Earlier this week explorers announced that they had located the wreckage of Christopher Columbus’ flagship, the Santa Maria, off the northern coast of Haiti. For more than 500 years the ship has been sitting beneath the Caribbean Sea mostly ignored by researchers. It was only after retracing Columbus’ steps from his original encampment in Haiti that anyone realized the identity of the vessel. When I read about the Santa Maria, I began thinking about what Christopher Columbus found when he and his ships landed there in December of 1492. As someone committed to the Quixote Center’s Haiti Reborn program, my mind wandered to the vast native forests that once dominated the Haitian landscape, covering mountains and valleys alike. What a different place it must have been with those ancient organisms everywhere! Now, after hundreds of years of exploitation, the native forests are almost entirely gone. Wiped out in the name of commerce and fueled by European demand for high quality lumber, the island can no longer sustain the demand for wood charcoal used for cooking fuel. Cacti grow in the coastal areas now, and the inland regions have been stripped of the nutrient rich soil that small farmers rely on to feed themselves and their neighbors. Haiti cannot thrive without her farmers, and global climate change is only making their future more uncertain.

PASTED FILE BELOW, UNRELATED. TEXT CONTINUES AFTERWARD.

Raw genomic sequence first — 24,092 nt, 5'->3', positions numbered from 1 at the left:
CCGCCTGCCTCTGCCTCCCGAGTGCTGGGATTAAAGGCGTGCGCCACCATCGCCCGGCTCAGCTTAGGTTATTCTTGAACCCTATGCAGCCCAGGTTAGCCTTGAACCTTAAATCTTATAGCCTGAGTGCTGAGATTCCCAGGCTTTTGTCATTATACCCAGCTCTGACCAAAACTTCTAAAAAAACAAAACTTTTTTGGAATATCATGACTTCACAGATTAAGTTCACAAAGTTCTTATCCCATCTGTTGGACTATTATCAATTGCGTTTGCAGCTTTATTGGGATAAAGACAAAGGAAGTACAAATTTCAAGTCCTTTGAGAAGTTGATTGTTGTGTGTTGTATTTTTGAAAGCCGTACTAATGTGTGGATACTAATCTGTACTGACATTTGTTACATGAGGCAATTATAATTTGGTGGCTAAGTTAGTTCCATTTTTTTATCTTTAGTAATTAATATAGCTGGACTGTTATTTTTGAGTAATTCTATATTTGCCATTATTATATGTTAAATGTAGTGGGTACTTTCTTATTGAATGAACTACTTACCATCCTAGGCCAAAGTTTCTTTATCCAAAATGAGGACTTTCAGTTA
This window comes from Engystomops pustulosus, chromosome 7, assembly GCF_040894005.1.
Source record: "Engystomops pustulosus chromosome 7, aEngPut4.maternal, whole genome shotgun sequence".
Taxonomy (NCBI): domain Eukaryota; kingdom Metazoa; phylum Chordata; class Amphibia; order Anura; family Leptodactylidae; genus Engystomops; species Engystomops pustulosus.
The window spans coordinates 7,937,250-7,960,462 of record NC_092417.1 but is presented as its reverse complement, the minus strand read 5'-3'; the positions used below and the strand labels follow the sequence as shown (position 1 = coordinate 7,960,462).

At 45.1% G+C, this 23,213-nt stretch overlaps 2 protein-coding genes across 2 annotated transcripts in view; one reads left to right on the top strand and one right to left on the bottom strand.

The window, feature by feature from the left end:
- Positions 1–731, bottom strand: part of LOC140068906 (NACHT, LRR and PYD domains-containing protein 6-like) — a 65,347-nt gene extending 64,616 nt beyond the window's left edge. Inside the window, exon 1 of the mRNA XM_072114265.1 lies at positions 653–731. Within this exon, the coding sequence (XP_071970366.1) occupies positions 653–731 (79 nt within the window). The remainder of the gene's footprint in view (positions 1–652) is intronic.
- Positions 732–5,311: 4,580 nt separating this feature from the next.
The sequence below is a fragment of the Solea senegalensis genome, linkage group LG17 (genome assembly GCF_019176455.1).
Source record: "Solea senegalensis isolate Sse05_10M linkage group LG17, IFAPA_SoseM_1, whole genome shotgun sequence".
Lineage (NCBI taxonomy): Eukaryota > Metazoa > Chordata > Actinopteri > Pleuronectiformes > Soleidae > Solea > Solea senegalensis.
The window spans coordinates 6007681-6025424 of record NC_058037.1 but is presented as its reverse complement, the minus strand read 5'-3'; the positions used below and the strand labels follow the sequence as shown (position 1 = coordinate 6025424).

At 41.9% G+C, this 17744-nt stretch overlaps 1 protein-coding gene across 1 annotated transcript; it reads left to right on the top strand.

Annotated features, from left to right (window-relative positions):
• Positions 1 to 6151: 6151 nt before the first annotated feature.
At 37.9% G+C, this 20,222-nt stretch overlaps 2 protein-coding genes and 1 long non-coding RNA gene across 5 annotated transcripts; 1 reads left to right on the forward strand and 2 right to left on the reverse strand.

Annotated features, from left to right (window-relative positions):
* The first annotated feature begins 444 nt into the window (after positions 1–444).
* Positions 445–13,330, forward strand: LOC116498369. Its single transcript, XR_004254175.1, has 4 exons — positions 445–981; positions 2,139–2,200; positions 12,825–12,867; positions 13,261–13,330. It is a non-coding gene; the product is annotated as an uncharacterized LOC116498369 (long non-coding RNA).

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Tending the Young Trees

For the past fifteen years, the Quixote Center has worked with the Jean Marie Vincent Formation Center to replenish Haiti’s forests one seedling at a time. Each year the JMV nursery technicians produce and distribute more than 60,000 seedlings to families and organizations who wish to plant them. The seedlings provide shade, prevent erosion, and in many cases can provide food. All without straining the scarce resources of rural Haitians. The Center’s nursery is also the engine that drives our model forest on Tet Mon. The forest began on a rocky hillside, and has grown to cover the entire mountain and more. Recently, we realized that maps would be needed to navigate the forest. Success!

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Getting Lost in the Forest

In nearby Gran Plenn, a coalition of educators has found inspiration in the model forest on Tet Mon. They have come together to form the Green Schools Network. Their dream is a coalition of schools throughout the north that instill the values of environmental stewardship and preservation in students. They plan to do this by developing their own tree nurseries and model forests connected to each school. We began a partnership with them last year to do just that.

greenschoolswell

A Green Schools Irrigation Well

This year we began a new partnership with Project Lorax in Fond Verrettes, near the border with the Dominican Republic. Just south of town is one of Haiti’s last remaining old growth forests. The forest is made up primarily of Pino Criollo, a spindly and unique pine tree native to the island. I had the opportunity to tour the pine forest with Rodrigue, the founder and director of Project Lorax. Rodrigue’s dream is to spread the pine throughout Haiti once again. This spring our technicians at the JMV Center are experimenting with seedlings carried north from Fond Verrettes. We are hopeful they can grow in Gros Morne.